Kim Jones was taking a winter stroll at Monee Reservoir recently with his golden retriever Rocco when the dog became tangled in his leash.
When the Frankfort resident unhooked the dog for a moment to untangle the leash, the dog saw some geese on the ice and began to chase them. He made it around 250 feet out onto the frozen lake, but the ice broke and he fell into the frigid water at around 5:40 p.m. March 5.
Rocco was rescued and is doing fine, but the incident serves as a warning for everyone to be wary of water and ice and to keep your pets leashed at all times.
Cold but alive
Jones called 911 and Forest Preserve Police officer Dan Rankovich, who was in the vicinity, arrived quickly and helped Jones and his pup through the ordeal.
Monee firefighters arrived a short time later to rescue the dog, and Rocco was pulled from the lake, cold but alive, around an hour after he plunged through the ice.
Jones was so appreciative of everyone’s efforts, he and Rocco have made personal stops at both the Monee Fire Protection District fire station and the Forest Preserve District’s police station to thank all involved.
“That guy is just a blessing,” Jones said of the Forest Preserve’s Rankovich. “He coordinated with the fire department and let them know what was happening. And he was on the bank screaming, ‘Rocco keep your head up, keep your head up.’”
Rankovich, a former Mokena police officer, also kept the dog's owner from trying to enter the water in a boat, which could have been dangerous and put Jones in jeopardy.
“Officer Dan took charge and he let the fire department know where the dog was at,” Jones said. “Dan was just awesome.”
Rankovich said the initial call was that the dog was on the ice, but when he arrived at the scene, he saw it had fallen through into the water.
The credit for the rescue goes to the firefighters who entered the water, Rankovich stressed.
“They just kept suiting up guy after guy to get to the dog,” he said. “They were running out of guys on shore.”
Four firefighters entered the water in ice rescue suits and Rankovich and others on shore were holding ropes that were tied to the rescuers. According to the fire department, “The ice conditions were very unpredictable and required the rescuers to break their way thru the ice to gain access to the dog.”
Rankovich said conditions were rough because the ice was too thin to hold the weight of the firefighters, but it was too icy to swim through so it was tough going.
“Those firefighters really worked their butts off to get to the dog,” he said. “They really struggled.”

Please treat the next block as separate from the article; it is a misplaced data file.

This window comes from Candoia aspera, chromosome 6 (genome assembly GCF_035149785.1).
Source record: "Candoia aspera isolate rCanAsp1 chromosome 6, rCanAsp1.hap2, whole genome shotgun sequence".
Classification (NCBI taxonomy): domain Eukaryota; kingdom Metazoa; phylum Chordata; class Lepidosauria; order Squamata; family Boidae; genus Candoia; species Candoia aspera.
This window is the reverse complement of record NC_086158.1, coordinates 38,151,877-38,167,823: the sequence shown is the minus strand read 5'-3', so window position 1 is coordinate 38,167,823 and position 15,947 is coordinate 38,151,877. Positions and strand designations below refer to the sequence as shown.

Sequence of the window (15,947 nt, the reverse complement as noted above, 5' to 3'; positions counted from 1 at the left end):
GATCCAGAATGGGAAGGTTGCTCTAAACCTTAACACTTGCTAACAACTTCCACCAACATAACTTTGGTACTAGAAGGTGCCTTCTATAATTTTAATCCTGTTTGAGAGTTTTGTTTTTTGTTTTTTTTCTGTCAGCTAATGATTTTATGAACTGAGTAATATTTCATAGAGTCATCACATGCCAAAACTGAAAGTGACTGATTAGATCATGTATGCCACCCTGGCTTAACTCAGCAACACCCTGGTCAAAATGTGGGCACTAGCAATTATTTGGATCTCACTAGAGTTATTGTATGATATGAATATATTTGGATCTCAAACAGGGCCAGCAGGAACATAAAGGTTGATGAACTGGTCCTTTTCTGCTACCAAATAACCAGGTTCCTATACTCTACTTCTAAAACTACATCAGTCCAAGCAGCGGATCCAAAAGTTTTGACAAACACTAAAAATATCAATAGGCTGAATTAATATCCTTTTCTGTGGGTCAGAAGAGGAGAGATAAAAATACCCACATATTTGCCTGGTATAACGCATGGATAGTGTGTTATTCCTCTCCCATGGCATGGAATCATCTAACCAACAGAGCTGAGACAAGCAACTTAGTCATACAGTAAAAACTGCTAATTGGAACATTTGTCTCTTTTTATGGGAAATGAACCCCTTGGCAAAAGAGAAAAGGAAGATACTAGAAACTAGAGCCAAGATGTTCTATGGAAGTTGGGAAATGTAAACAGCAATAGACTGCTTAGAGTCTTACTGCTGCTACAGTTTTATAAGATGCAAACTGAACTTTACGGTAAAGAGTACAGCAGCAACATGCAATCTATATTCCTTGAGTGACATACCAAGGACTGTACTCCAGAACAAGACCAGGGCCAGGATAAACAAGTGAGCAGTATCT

Monee Fire Chief Carl Nieland said his firefighters had to rotate as a team through the water using their body weight and ice picks to break through the ice to get to the dog.
“They exhibited 110 percent effort in reaching that dog,” Nieland said.
After the dog was pulled from the water, firefighters handed the cold canine to Rankovich and he brought the dog to Jones. Jones said when he fell trying to carry Rocco to his truck, the dog ran the rest of the way, which showed he was going to be OK.
Jones cranked the heat up in his truck and Rocco sat wrapped in a blanket provided by Jones' friend Sand Lucca, who was on the phone with the vet getting advice about the dog's treatment. The vet advised Johnson and Lucca to keep the dog warm and to watch him to make sure he was recovering. Rocco spent part of the night with Jones by a toasty fire and required no extra care.
The ordeal has left Jones shaken, though.
“You can’t imagine the feeling of seeing the dog in the water and hearing it whining and you can’t do anything to help,” he said.
Jones adopted the 2-year-old dog a year ago from a Peoria shelter. The pup is “full of life and almost always on the go,” Jones said. “He’s just a good-natured dog. But the next time he gets tangled up, I won’t undo his leash.”
Between the firefighters going into the icy lake and Rankovich assisting and coordinating, Jones said he realizes just how lucky he and Rocco are.
“I just couldn’t have a had a better experience for a terrible situation,” he said.
Chief Nieland said the incident is a warning to others. The thickness of ice can be unpredictable because of many factors including schools of fish, underwater springs and natural discharges, he said. So it's best to always use caution.
“Stay off the ice and keep your pet on a leash, especially when you are around water or ice,” he advised. “Your pet might be of a nature to chase wildlife, be it a deer or a goose. And a lighter weight dog can get a lot farther out on ice than a human before breaking through.”
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